Some projects, like MoMAR, are explicitly antagonistic to the institutions whose works they’re augmenting. But others fall into more of a grey area that comes from a lack of any precedent for how museums should handle these sorts of virtual intrusions. The latter was the experience of Cuseum, a Boston-based startup that helps museums use technology to boost visitor engagement. Last month, Brendan Ciecko and Dan Sullivan, respectively the startup’s CEO and head of partnerships and growth, used AR Kit to enhance a museum that they had long loved: the Isabella Stewart Gardner museum, a staple of the Boston arts scene. That museum is renowned in part because of what isn’t on display: In 1990, thieves stole 13 works of art valued at $500 million, and to date, the orchestrators of the heist have not been caught. Cuseum had been experimenting with AR for a while, helping the Perez Art Museum Miami launch its first-ever AR exhibition last winter, and in early 2018 when Apple released an AR Kit update that made it easier to work with vertical surfaces, Ciecko and Sullivan were inspired. They could use AR, they thought, to “restore” the missing paintings to their frames.

It just so happened that AR Kit’s new vertical capabilities coincided nearly perfectly with the 28th anniversary of the infamous heist. And so Ciecko and Sullivan scrambled to put together a functional app that would virtually return the stolen works by March 18. They spent hours in the gallery, and, on the weekend of the heist’s anniversary, they published a website featuring previews of the app and detailing how they went about “hacking the heist.”

Local press picked up the story, and by all accounts, the experiment was a grand success. But soon after the anniversary, Cuseum received what Ciecko describes as a “a very surprised inquiry from an individual at the museum that was not very happy about this.” Cuseum had informed the Isabella Stewart Gardner about its plans, and had hoped to work on the project cooperatively; Ciecko and Sullivan had even been given a soft green light by a museum staffer who stopped them in the gallery one day to ask what they were doing, before telling them that they weren’t breaking any rules. But the museum’s less-than-enthusiastic response to the project stopped Ciecko and Sullivan in its tracks. They’d hoped to release Hacking the Heist as an app available for public download. But they didn’t want to burn any bridges. And so, for now, the project is on hold.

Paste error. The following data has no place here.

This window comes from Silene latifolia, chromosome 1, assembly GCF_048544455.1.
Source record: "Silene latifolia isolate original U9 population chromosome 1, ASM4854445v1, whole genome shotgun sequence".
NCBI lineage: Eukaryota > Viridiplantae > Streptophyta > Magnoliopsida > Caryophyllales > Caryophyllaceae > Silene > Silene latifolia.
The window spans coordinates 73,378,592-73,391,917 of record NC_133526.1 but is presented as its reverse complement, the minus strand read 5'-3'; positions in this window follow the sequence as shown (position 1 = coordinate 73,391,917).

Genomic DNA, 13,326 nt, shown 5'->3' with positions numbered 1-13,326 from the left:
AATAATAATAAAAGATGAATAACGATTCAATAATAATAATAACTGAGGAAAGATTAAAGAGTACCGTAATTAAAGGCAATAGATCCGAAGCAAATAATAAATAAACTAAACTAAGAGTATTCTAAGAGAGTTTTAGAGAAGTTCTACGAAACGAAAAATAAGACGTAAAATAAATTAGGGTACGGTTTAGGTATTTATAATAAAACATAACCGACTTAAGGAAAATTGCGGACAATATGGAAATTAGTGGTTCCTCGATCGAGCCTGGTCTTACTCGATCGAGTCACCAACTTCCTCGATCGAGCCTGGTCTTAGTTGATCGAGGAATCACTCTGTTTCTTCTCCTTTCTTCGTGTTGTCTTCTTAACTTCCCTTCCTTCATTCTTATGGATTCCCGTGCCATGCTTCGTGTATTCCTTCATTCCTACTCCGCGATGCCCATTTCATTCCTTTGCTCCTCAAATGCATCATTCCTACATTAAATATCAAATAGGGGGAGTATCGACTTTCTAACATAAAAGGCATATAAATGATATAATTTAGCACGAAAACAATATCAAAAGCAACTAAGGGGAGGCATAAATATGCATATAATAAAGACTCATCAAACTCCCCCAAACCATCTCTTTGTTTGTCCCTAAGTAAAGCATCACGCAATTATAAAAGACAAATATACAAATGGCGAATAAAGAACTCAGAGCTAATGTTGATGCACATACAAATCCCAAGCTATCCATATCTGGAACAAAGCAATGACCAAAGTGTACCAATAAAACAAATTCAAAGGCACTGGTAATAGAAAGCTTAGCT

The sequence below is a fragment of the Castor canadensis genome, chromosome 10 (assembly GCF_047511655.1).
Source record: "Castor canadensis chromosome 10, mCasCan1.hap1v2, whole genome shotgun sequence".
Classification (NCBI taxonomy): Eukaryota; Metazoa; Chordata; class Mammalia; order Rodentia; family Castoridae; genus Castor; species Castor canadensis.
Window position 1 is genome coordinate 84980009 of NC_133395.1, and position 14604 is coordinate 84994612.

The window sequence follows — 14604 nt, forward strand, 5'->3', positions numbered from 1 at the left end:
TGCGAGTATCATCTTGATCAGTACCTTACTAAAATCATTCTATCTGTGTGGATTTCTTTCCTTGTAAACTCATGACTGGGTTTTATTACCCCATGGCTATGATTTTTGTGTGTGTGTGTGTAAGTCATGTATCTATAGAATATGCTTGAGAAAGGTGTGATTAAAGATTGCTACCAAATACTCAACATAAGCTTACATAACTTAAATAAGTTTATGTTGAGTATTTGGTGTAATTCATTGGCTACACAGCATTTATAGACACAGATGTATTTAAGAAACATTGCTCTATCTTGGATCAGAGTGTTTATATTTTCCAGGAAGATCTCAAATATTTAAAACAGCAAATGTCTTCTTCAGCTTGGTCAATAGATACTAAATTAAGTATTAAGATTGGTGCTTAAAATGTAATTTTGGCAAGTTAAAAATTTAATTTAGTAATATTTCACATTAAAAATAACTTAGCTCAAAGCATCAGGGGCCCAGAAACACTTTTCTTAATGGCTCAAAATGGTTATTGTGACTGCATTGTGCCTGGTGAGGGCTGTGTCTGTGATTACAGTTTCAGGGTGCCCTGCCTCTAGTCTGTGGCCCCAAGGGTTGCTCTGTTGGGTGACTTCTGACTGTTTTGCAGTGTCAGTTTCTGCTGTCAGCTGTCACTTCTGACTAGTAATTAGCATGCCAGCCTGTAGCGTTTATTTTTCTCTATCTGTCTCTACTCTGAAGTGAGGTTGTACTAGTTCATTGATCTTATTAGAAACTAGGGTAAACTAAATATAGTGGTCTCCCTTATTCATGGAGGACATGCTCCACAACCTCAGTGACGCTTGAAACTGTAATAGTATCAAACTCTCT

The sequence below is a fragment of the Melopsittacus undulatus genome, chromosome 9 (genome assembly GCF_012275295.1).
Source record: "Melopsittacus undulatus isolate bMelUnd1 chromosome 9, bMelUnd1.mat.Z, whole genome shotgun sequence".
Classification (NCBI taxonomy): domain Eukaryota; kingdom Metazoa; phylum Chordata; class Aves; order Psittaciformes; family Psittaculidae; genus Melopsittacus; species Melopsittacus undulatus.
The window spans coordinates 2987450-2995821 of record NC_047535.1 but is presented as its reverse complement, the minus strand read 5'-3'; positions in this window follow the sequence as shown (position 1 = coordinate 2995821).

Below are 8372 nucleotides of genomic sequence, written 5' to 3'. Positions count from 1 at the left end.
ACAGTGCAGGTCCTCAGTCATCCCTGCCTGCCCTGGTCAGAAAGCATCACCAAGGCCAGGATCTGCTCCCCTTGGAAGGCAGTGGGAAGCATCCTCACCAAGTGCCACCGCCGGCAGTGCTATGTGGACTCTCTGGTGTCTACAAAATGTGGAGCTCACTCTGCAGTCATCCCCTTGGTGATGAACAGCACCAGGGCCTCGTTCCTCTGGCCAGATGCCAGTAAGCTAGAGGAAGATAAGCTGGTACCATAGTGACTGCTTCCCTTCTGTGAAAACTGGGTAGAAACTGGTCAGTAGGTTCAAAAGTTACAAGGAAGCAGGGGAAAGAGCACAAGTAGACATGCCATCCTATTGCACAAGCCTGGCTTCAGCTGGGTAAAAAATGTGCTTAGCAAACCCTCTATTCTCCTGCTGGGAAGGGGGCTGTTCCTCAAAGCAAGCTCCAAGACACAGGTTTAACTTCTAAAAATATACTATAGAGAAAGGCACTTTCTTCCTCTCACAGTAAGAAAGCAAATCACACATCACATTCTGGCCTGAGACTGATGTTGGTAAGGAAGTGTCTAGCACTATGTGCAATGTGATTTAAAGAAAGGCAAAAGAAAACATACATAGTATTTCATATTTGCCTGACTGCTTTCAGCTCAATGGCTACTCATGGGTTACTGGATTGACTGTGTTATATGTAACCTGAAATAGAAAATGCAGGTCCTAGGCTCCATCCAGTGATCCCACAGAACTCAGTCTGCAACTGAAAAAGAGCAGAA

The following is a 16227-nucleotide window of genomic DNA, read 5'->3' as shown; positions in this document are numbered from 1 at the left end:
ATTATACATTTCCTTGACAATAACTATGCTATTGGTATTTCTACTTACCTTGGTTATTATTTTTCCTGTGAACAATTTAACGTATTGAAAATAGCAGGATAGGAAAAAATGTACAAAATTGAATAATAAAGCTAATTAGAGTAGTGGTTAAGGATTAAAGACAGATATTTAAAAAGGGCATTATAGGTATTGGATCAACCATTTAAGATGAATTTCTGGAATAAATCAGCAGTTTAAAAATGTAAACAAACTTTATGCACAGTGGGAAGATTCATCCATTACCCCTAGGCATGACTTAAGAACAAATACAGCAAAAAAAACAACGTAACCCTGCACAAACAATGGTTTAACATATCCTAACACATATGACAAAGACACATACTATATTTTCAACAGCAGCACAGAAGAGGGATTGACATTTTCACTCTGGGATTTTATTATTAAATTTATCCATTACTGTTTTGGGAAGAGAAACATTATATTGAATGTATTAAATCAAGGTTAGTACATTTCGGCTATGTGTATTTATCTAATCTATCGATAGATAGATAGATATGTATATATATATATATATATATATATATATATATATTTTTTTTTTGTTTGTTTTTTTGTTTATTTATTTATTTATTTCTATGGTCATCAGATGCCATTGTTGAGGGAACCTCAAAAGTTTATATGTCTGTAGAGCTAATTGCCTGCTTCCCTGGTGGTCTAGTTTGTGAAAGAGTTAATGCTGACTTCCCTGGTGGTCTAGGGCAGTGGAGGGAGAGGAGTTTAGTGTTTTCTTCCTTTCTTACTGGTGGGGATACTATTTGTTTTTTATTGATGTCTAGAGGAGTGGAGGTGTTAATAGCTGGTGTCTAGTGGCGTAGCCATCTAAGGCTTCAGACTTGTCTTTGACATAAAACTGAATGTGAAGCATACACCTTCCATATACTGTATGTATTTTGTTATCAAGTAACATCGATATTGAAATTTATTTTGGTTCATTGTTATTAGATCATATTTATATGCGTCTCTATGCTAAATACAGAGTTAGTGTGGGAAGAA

Some projects are explicitly antagonistic to the institutions whose works they’re augmenting. But others fall into more of a grey area that comes from a lack of any precedent for how museums should handle these sorts of virtual intrusions.

Ciecko says now he gets a dozen emails a day from people eager to use the app; one person emailed to say that he and his wife met at the Isabella Stewart Gardner museum and were flying to Boston to celebrate, and wanted to see the stolen works. “I had to write back, ‘I’m so sorry, it’s not available to the public, but congrats on your anniversary,” Ciecko says. “It’s a weird place to be, between people being really excited about something and folks on the other side not being as excited. What’s the diplomatic thing to do?” A spokesperson for the museum says that though the Gardner was not involved in Cuseum’s project “the concept of using AR to see something that you can’t actually see while you are visiting the museum (like the stolen works) is something we have been discussing.”

Ciecko and Sullivan may have been crossing their own moral boundary by releasing Hacking the Heist to the public—but they wouldn’t have been breaking any laws, even though they didn’t have the museum’s cooperation. The works are in the public domain, and as long as the app didn’t purport to be sponsored by the museum, Cuseum would have been in the legal clear. MoMAR, too, doesn’t appear to be breaking any laws: As an explicit commentary on museums’ institutional power, it falls pretty squarely under fair use. But the law around AR and art is fuzzy, at best.

“At the moment, there’s no such thing as a recognized right to control the space or virtual augmentations of your work,” says Alexia Bedat, an attorney specializing in AR and VR.

“Virtual trespassing” is a new, ill-defined concept, though ongoing class action against Pokémon Go could begin to clarify the legal limits of augmentation—that is, whether it’s legal for someone to place a virtual object on private property. The litigation around Pokémon Go has also brought up the idea that, even if the AR itself doesn’t constitute trespassing, it could prompt users of the app to trespass and cause a nuisance to the unwitting hosts of AR Charmanders and Squirtles. So far, none of the AR intrusions in museums have summoned crowds that could be deemed a “nuisance,” though MoMAR’s gallery opening, hosted on a Friday afternoon (when MoMA offers free admission), did attract some 50 visitors to crowd inside a typically modestly occupied gallery.

Traditionally, the museum experience was one-directional: Curators conceived of and executed an exhibit, which visitors then enjoyed. Now, that’s all starting to change.